Arts Theatre, London – until 25 September 2016
Green Day’s American Idiot is a celebrated punk rock concept Album written post 911. Wild speculation about who it is making reference to was rife at the time of release. Though fiercely denied by all (even in the shows programme), as we take to our seats videos are being projected of President George Bush’ various speeches.
The book written by Billie Joe Armstrong and Michael Mayer is expanded from that of the concept album, and centers on three disaffected young men, Johnny, Will, and Tunny. Johnny and Tunny flee a stifling suburban lifestyle and parental restrictions, while Will stays home to work out his relationship with his pregnant girlfriend, Heather. The former pair look for meaning in life and try out the freedom and excitement of the city. Tunny quickly gives up on life in the city, joins the military, and is shipped off to war. Johnny turns to drugs and finds a part of himself that he grows to dislike, has a relationship and experiences lost love.
A dynamic start and the feeling of teenage anger, power and anarchy is immense from the cast and on stage band. The cast exude high energy which continues throughout the show, with maximum impact the title and opening number certainly has the “X Factor”.
Newton Faulkner as Johnny is the pivotal role within this show, and one which he is certainly born this play. Every bit a leading man and each time he gets the opportunity to pick up the guitar himself to join the band he does so, which delighted me and all the audience. The depiction of his self-destruction had an intensity and I have to say for me the whole show had so many different layers I was taken by surprise. Having not seen the show and knowing it was only a hundred minutes long, with no interval I expected it to be shallow with a small amount of dialogue and effectively letting the album do the talking. How far from the truth could I possibly be and its testament to Faulkner and cast that I appreciated it for what it is – a piece of art.
Tunny played by Alexis Gerred had probably the most difficult role to play out of the three main characters. A complex character dealing with the graphic effects of war resulting in the need for having his leg amputated and post traumatic stress. His characterisation must have required a huge amount of research to ensure that his portrayal conveyed accurate feelings. Also a competent musician, which accompanied his powerful voice both made for a charismatic and completely captivating performance particularly in his solo’s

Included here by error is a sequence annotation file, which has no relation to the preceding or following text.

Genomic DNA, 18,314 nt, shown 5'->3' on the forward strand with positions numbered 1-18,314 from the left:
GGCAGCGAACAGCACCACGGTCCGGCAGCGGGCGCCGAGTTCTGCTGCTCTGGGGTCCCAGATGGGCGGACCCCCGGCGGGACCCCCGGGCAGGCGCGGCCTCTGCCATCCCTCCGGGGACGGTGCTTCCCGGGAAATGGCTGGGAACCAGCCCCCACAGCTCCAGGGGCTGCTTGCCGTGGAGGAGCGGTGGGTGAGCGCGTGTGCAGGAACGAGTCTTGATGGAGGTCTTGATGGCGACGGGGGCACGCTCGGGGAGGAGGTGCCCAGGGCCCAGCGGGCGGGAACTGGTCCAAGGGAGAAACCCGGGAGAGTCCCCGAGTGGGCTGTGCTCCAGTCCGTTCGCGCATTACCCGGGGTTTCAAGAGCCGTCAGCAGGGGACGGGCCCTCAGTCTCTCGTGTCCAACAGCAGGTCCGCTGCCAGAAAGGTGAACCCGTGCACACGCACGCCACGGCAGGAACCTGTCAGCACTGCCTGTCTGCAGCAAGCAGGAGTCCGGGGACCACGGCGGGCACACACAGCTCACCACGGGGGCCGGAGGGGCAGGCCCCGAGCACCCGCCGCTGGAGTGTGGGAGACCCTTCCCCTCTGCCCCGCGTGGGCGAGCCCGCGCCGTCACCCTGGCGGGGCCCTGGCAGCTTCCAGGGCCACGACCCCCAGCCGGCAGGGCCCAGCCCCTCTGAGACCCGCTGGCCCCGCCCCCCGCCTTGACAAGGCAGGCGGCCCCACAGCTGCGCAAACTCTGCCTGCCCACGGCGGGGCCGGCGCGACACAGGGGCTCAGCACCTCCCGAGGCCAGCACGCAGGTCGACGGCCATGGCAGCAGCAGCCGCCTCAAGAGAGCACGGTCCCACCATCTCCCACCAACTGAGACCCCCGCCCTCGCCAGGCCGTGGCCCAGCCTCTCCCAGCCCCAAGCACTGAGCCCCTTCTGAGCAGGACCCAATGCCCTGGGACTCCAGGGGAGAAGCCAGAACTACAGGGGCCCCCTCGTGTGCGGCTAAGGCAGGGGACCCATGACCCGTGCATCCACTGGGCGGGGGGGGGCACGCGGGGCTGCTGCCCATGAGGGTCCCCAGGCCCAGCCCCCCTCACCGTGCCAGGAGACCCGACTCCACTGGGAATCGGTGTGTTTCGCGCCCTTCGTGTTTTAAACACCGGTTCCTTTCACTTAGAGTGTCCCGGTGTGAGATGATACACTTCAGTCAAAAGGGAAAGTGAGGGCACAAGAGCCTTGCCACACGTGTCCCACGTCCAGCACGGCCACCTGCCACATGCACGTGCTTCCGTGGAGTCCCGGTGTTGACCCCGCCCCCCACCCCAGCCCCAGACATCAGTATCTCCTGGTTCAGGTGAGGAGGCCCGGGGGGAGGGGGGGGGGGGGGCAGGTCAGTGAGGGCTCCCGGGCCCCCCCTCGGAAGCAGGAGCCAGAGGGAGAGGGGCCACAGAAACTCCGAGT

Steve Rushton played Will whilst also being an integral role within the cast and supporting at every opportunity with his ever ready guitar, his character was probably the least developed out of the three. Rushton gave a great performance, but I would have liked some more chances for him to come to the forefront but given the length of the production I accept it wouldn’t be possible. For this reason I shall look out for the name in future as I feel Rushton is destined for bigger roles.
Photo Credit Darren Bell
The sinister character of St Jimmy played by Lucas Rush was a harsh warning of what happens when you take anything to excess. Scaringly haunting his effect so brilliantly performed could linger long after the curtain came down.
Photo Credit Darren Bell
The delightful Amelia Lily as Whatsername was everything I’d hoped for and it seemed an absolutely effortlessly perfect performance throughout.
Choreography and direction by Racky Plews is some of the most innovative and visually creative as I’ve seen in this genre of musical for some time. Interesting and challenging, I applaud the cast for their perfect execution of it.
I was bowled over by the layers to this show, this accompanied by an excellent cast and Green Day’s iconic music it’s easy to see why this is a twice Tony and Grammy award winning show. This production is no different and there are some great performances. I particularly enjoyed some of the arrangements for the songs. So my advice in summary is if you like Green Day don’t be an idiot book now to see this production of American Idiot before it’s too late.